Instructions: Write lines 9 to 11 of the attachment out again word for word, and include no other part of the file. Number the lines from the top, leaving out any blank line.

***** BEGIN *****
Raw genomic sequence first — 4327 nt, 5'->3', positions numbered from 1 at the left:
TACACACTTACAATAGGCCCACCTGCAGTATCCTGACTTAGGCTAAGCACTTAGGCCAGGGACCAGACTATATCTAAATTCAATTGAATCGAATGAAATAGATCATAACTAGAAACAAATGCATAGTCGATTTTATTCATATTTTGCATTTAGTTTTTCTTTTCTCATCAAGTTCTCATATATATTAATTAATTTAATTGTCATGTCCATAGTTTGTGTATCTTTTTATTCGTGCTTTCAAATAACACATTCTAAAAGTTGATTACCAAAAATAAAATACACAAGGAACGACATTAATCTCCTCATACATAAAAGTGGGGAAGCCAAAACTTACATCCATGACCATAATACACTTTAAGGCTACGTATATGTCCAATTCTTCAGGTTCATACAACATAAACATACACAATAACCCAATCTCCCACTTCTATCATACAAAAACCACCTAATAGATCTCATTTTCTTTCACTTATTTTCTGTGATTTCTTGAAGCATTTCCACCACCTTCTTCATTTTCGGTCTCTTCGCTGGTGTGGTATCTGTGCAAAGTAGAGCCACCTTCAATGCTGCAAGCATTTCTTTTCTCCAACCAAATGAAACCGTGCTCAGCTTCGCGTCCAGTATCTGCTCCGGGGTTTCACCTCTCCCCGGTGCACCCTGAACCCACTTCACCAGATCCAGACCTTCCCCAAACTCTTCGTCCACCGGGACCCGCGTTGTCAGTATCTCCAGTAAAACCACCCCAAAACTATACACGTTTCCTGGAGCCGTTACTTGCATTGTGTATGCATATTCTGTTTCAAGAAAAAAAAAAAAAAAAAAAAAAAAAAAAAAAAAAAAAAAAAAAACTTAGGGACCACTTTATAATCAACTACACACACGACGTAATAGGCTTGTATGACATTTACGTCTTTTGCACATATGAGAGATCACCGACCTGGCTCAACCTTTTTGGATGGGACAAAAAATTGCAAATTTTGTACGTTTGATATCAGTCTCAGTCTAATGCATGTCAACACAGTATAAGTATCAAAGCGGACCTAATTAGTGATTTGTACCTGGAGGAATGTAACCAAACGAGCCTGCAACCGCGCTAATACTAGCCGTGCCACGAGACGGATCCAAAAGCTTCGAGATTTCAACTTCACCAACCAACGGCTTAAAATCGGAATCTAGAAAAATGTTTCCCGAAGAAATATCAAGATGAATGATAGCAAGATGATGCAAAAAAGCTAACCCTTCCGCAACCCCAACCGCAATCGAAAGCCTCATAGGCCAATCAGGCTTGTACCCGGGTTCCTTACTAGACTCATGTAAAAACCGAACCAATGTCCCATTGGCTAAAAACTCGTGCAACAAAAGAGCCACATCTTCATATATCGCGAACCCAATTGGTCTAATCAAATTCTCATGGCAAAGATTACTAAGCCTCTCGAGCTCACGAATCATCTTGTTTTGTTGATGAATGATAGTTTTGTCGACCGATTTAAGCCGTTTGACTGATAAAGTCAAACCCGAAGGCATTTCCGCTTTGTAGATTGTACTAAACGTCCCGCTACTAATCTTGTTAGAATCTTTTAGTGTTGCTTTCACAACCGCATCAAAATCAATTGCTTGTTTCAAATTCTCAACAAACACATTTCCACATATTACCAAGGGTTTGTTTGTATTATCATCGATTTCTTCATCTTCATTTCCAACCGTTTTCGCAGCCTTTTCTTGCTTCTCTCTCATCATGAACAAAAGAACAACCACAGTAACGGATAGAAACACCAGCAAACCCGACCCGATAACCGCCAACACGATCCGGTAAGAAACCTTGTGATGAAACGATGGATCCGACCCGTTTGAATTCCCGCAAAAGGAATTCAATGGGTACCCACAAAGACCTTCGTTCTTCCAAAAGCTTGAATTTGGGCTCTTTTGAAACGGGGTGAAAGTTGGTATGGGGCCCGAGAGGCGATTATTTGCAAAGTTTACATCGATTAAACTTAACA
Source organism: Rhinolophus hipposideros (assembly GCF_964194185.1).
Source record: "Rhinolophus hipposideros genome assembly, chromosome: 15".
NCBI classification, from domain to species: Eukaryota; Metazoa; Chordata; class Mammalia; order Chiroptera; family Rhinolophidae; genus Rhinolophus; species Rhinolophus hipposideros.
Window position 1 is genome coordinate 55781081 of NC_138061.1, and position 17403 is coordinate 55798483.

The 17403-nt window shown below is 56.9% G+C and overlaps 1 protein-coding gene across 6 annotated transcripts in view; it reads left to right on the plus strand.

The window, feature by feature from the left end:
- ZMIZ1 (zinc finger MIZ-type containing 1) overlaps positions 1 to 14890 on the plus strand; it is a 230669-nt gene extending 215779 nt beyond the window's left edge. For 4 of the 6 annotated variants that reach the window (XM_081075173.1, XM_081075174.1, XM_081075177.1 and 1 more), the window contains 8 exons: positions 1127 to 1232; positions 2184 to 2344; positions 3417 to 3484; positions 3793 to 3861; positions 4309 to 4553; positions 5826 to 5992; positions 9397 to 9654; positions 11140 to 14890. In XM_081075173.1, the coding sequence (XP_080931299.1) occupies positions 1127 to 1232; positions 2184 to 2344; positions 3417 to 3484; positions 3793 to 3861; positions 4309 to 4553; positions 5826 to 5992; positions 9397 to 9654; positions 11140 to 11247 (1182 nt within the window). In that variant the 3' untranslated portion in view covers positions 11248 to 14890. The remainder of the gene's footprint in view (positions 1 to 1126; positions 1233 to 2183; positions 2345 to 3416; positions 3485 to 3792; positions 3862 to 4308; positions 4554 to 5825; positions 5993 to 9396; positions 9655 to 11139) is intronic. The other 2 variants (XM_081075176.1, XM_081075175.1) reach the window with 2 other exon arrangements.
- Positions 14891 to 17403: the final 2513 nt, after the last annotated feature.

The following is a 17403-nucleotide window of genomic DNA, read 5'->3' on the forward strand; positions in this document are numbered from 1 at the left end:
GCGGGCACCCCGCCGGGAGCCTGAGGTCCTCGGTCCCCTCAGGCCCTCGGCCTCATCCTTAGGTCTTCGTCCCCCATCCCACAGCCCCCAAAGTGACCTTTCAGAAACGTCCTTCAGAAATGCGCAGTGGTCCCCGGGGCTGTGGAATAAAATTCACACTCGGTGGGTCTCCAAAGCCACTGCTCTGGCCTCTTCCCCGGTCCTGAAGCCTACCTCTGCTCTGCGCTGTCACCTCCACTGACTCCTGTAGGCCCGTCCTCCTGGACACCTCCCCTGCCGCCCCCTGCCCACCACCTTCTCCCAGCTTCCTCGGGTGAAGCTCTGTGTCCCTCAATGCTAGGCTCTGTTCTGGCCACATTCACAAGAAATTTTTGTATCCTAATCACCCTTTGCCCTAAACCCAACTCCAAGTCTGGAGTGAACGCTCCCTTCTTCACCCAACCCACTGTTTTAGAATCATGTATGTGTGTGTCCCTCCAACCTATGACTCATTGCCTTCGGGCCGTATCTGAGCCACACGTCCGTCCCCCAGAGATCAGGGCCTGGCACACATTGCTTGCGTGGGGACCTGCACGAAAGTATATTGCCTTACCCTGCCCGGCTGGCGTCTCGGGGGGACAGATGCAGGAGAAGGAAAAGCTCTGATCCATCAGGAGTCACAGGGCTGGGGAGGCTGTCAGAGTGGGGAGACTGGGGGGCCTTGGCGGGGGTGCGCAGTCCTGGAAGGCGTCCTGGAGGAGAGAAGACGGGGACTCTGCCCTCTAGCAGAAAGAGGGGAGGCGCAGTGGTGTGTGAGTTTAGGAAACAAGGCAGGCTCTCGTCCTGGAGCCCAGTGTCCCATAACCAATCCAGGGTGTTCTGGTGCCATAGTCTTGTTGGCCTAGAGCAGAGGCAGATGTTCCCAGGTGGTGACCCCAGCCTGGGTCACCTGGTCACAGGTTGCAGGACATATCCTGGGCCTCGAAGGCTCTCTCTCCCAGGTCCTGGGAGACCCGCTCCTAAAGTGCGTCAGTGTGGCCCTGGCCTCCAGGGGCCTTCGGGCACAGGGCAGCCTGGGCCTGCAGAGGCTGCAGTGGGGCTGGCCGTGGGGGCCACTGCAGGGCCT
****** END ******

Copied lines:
- ZMIZ1 (zinc finger MIZ-type containing 1) overlaps positions 1 to 14890 on the plus strand; it is a 230669-nt gene extending 215779 nt beyond the window's left edge. For 4 of the 6 annotated variants that reach the window (XM_081075173.1, XM_081075174.1, XM_081075177.1 and 1 more), the window contains 8 exons: positions 1127 to 1232; positions 2184 to 2344; positions 3417 to 3484; positions 3793 to 3861; positions 4309 to 4553; positions 5826 to 5992; positions 9397 to 9654; positions 11140 to 14890. In XM_081075173.1, the coding sequence (XP_080931299.1) occupies positions 1127 to 1232; positions 2184 to 2344; positions 3417 to 3484; positions 3793 to 3861; positions 4309 to 4553; positions 5826 to 5992; positions 9397 to 9654; positions 11140 to 11247 (1182 nt within the window). In that variant the 3' untranslated portion in view covers positions 11248 to 14890. The remainder of the gene's footprint in view (positions 1 to 1126; positions 1233 to 2183; positions 2345 to 3416; positions 3485 to 3792; positions 3862 to 4308; positions 4554 to 5825; positions 5993 to 9396; positions 9655 to 11139) is intronic. The other 2 variants (XM_081075176.1, XM_081075175.1) reach the window with 2 other exon arrangements.
- Positions 14891 to 17403: the final 2513 nt, after the last annotated feature.

The following is a 17403-nucleotide window of genomic DNA, read 5'->3' on the forward strand; positions in this document are numbered from 1 at the left end: